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The Willcockson Society
A Genealogical Society Celebrating Willcockson and Allied Families
(including Wilcoxson, Wilcoxen, Wilcox)

presents

Willcockson Genealogy Library

The Log House That John Built:

The John and Sarah (Boone) WILLCOCKSON Home in Mocksville, North Carolina

Part 1

The following article written by Gordon Tomlinson appeared in the Salisbury Sunday Post, page 1B, August 3, 1975. It is under copyright and may not be reproduced for commercial purposes. The Willcockson Society is grateful to the author and the publication for allowing us to make it available on our website to the many descendants of John and Sarah (Boone) Willcockson.

Pat Frunzi, a descendant of John & Sarah's daughter, Sarah Willcockson Hagans, kindly transcribed this article for us exactly as it appeared in the newspaper. Pat is a co-founder and current board member of the Willcockson Society.

Please note: The sources and authenticity of the information in this article are not known to us at this time. It is, however, a very intriguing read!

200-Year-Old House
Davie County Family Restores
Log House of Historical Note

By Gordon Tomlinson

          The oldest original log house remaining in Davie County, which was built more than 200 years ago by John Wilcoxson who married Sarah Boone, daughter of Squire Boone and sister to Daniel Boone, has for the past 15 years been the home of Mr. And Mrs. Armand "Punch" Daniel and children.
          Just as many people trace their family tree, Daniel has spent a great deal of time going through old records, deeds, and tracing down every piece of information on the house and surrounding land believed to have been one of the first settlements in Mocksville.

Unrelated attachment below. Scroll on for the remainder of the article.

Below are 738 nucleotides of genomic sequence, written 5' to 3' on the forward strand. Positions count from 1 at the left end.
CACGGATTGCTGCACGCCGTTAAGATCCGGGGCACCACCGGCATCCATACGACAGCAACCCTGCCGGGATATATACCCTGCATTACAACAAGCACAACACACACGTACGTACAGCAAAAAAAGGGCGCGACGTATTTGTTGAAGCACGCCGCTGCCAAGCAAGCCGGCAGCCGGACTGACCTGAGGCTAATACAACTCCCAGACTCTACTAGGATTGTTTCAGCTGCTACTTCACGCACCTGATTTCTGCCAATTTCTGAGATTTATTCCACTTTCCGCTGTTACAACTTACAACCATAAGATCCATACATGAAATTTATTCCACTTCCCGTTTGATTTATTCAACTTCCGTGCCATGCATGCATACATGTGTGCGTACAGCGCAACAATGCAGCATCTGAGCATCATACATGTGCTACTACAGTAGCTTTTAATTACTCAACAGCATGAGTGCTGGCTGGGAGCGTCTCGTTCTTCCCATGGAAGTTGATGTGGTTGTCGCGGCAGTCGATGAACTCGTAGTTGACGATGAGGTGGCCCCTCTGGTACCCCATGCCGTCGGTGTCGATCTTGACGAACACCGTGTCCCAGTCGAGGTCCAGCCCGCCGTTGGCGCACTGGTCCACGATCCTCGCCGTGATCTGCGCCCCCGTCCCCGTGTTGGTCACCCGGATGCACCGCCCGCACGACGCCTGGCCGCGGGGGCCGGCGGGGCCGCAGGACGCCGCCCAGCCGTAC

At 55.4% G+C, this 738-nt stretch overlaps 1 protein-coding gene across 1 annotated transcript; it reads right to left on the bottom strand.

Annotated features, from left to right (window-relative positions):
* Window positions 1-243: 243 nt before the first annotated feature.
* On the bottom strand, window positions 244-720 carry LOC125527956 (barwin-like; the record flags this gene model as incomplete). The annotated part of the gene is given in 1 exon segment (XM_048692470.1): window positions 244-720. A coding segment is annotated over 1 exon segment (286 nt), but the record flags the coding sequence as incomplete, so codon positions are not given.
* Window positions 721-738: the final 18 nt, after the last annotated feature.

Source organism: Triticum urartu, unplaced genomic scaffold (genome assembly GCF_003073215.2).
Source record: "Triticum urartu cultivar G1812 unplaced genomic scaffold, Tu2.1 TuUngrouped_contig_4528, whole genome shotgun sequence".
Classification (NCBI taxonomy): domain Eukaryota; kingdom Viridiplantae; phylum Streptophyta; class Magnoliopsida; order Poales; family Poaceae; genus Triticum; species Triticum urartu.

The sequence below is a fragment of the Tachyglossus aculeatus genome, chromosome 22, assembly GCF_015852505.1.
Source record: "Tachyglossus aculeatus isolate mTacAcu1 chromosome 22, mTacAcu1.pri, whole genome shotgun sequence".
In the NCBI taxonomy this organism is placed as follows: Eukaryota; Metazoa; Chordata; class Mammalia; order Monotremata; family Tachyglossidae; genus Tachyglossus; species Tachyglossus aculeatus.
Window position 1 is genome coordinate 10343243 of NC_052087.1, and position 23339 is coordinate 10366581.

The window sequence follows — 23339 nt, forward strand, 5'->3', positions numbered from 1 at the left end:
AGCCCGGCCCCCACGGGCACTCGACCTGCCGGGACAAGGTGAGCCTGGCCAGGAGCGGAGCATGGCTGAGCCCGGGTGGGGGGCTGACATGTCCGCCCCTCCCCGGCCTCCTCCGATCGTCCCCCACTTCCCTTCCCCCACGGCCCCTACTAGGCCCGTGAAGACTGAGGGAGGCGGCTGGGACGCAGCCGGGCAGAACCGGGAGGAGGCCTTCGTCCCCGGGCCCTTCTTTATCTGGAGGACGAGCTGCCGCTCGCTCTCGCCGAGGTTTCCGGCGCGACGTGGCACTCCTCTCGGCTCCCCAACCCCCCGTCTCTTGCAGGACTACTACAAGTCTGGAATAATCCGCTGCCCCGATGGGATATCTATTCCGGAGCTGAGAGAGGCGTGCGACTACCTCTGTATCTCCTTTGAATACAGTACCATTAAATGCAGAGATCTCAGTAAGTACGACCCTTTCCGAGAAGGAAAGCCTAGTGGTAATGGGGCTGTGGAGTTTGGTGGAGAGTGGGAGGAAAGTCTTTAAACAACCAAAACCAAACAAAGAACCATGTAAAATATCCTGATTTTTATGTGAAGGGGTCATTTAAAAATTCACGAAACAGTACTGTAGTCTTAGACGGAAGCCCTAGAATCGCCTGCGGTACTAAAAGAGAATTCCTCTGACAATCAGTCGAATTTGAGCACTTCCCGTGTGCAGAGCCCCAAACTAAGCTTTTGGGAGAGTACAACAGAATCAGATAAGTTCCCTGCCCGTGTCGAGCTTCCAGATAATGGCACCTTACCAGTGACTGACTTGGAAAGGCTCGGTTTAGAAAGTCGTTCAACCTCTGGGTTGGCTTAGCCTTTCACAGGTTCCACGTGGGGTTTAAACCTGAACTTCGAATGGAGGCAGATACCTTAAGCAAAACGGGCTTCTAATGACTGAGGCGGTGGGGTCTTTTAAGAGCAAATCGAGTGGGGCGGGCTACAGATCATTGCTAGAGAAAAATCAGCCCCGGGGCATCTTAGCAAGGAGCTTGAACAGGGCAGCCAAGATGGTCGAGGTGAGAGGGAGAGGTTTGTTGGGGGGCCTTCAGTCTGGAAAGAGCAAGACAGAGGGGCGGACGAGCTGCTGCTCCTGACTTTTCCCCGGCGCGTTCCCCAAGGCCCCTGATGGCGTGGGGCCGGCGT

Armand Daniel bought the land from Grier in 1955 and at the time says he was not aware of the historical value of the house. Since discovering this, he began a project of restoring it. He has used all the old original lumber from barns and outbuildings on the place for the doors, cabinets and even some pieces of furniture in the house.
[Photo: exterior view, 50-foot log]
          It's quite exciting to visualize the life style of so far in the past. In the original portion of the house is a large 17 x 33 feet room where they cooked, ate, and the adults slept. For a room this size, the planks used in the floor were wide enough that only 14 were used and the floor measures three inches thick.
[Photo: interior view]
          Although the Daniel home has taken on a new look and been enlarged considerably over the years, the huge hand-hewn logs in the original portion of the house are just as solid as they were two centuries ago.
          The children all slept in the big attic room, which was also thought to be built for protection from the Indians. There is a door, which opens to the narrow staircase and the only entrance to the upstairs. There is no windows [sic] and when the early settlers suffer an Indian attack it was possible that one man, with enough ammunition, could hold them off indefinitely.
[Photos: the kitchen area and the staircase]

NARROWSTAIR

          The staircase was hardly wide enough for more than one man at a time and the steps began high off the floor. The settlers used a stool, Daniel says, to reach the first step and by taking the stool upstairs with them made it a little more difficult for the Indians. The original portion of the house was apparently built to serve as a fortress. The latch on the door to the stairs is original and Mrs. Daniel says, "shows the 200 years of wear."